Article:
Pic of the Week 2/7/20
“Gypsum Slot Canyon”
Location: Palo Duro Canyon State Park, TX
Date taken: 02/02/20
Wow! I have so many new images to share with everybody and I don’t anticipate that slowing down any time soon. While I haven’t been keeping my blog up to date as well as I can, I have been out taking photos and producing new work. In fact, this morning I was bracing the frigid temperatures and standing in shin-high show for photographing the results of the winter storm that moved through our area a few days ago. Those photos will come at a later time, but for now I’d like to talk about my first adventure of 2020.
In December, I had the honor and privilege to be the featured art for the I AM Route 66 gallery in Amarillo. I had sixteen images displayed until February. Which meant I needed to drive up to Amarillo to pick up the photos. No trip to Amarillo is complete without a trip to Palo Duro Canyon State Park. Ashlee and I had agreed that we wouldn’t spend too much time out in the canyon, but we did get to see some great sights. Our first target was a delicate sandstone arch about a mile up South Brushy Draw in the canyon. This hike was fairly simple, though it did involve some boulder hopping and mild scrambling.
After our hike we drove to the opposite side of the park to start out next hike. This one was going to be a bit more demanding, but we would see some nice subjects along the way. We parked at the Equestrian trail head at the end of alternative park road 5, gathered our gear, and headed out on our journey. Our goal was to reach the “Indian Rock” before turning back. The Indian Rock is a protected rock art site found on a large boulder just off the trail. They’re not exactly sure at what time the art was created, but they do think at the latest it would be around the Mackenzian raids on the Red River war.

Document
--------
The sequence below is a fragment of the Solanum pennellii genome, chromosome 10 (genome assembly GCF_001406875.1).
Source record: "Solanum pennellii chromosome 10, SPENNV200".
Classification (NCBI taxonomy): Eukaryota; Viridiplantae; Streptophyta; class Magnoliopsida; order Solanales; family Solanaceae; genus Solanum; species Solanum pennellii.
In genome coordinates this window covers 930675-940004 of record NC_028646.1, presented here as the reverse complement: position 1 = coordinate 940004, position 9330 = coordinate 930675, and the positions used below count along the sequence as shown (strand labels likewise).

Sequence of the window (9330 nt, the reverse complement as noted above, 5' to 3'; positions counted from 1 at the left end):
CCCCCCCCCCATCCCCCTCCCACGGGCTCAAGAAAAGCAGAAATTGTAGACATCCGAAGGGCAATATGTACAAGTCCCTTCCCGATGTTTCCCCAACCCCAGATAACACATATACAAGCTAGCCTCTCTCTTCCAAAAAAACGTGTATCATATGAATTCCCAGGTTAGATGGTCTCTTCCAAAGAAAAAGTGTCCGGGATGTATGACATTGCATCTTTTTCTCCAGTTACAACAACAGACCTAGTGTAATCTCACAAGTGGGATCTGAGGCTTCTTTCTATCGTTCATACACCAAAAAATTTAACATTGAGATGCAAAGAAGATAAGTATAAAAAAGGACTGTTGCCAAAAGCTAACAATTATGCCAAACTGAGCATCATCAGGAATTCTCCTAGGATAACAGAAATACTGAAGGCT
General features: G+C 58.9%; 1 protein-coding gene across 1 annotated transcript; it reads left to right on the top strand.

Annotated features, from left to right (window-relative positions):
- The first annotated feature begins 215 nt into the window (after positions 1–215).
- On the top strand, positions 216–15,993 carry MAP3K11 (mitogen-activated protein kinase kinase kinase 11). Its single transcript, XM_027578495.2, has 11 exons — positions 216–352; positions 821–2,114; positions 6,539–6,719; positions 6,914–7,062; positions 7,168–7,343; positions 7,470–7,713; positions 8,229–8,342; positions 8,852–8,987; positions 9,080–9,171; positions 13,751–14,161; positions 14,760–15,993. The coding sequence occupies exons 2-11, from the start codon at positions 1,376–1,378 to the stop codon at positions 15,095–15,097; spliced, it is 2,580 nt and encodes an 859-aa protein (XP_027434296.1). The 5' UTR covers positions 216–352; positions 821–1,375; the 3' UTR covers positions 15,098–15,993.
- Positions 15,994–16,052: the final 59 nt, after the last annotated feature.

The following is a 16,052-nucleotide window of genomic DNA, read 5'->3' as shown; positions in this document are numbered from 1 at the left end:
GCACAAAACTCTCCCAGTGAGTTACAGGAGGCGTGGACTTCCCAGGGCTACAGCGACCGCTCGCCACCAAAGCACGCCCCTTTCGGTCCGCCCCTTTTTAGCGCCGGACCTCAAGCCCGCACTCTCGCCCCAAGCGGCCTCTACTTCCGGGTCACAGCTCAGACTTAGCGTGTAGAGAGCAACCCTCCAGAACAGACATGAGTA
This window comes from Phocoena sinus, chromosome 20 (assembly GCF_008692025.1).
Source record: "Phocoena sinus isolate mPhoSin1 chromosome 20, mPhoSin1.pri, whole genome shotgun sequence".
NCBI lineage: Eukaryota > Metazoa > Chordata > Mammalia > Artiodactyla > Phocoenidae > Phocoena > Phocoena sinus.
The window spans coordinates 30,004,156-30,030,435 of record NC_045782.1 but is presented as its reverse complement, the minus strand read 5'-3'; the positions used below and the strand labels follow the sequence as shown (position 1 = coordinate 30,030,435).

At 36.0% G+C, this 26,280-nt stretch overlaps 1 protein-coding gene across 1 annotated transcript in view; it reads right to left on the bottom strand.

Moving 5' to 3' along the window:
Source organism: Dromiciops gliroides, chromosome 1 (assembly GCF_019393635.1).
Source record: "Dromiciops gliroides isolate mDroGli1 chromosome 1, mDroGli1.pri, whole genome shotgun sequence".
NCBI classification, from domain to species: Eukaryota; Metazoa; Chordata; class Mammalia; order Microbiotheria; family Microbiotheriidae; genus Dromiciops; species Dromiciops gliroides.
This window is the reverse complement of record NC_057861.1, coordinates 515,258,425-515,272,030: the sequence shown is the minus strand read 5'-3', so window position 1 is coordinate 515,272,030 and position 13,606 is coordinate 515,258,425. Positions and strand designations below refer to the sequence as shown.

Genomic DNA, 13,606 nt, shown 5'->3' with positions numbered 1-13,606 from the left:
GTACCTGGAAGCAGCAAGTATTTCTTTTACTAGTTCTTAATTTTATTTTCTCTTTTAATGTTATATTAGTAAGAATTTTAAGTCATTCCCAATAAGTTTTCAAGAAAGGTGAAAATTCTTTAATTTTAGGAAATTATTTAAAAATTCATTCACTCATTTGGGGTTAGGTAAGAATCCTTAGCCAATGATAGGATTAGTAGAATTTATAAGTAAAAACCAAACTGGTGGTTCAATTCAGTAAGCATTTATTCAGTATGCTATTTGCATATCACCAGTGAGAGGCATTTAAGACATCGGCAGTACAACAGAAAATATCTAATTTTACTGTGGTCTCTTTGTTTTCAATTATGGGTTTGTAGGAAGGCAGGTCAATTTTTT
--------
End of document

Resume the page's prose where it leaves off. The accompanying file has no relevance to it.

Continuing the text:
There is a fascinating history to this canyon. Not only Native American, but geologic history too. This brings us to the subject of this week’s Pic of the Week. While hiking along the trail I noticed a sharp cut in the gypsum layer next to us. We followed the cut down the arroyo and it led us to the head of a “Q slot”. Q slot refers to the Quartermaster layer in which the slot was formed. This layer is more susceptible to erosion than the Trujillo layer most of the other slot canyons are shaped in. But there it was--a beautiful gypsum slot canyon.
Gypsum Slot CanyonA sinuous passage carved through the soft Quartermaster sandstone in Palo Duro Canyon State Park.
© Ben Jacobi
We followed the passageway further down the arroyo where a makeshift arch had formed a keyhole entrance to the deepest part of the photogenic slot canyon. Squeezing our way through this opening I found a nice composition showing the multiple walls and layers of the slot. The soft glow from the afternoon sun made its way into the narrow corridor and sent beams of warm reflected light on the rocky walls, bringing out the crimson tones of the slot. I shot several images, but this was my favorite. There is a great mood in the photo that coaxes the view to explore more of this special area. Though this image was made close to the end of the slot so there wouldn’t be too much more exploring. Despite its small size, this slot proved to be the highlight (at least in my opinion) of the trip.
After we conquered the slot we moved on to the Indian Rock where we got to see and photograph the rock art. Again, every time I visit Palo Duro Canyon, I am always amazed at what sites are just dying to be witnessed. If you have not checked out this park, I highly recommend you do so soon. This really is a jewel of the Texas landscape.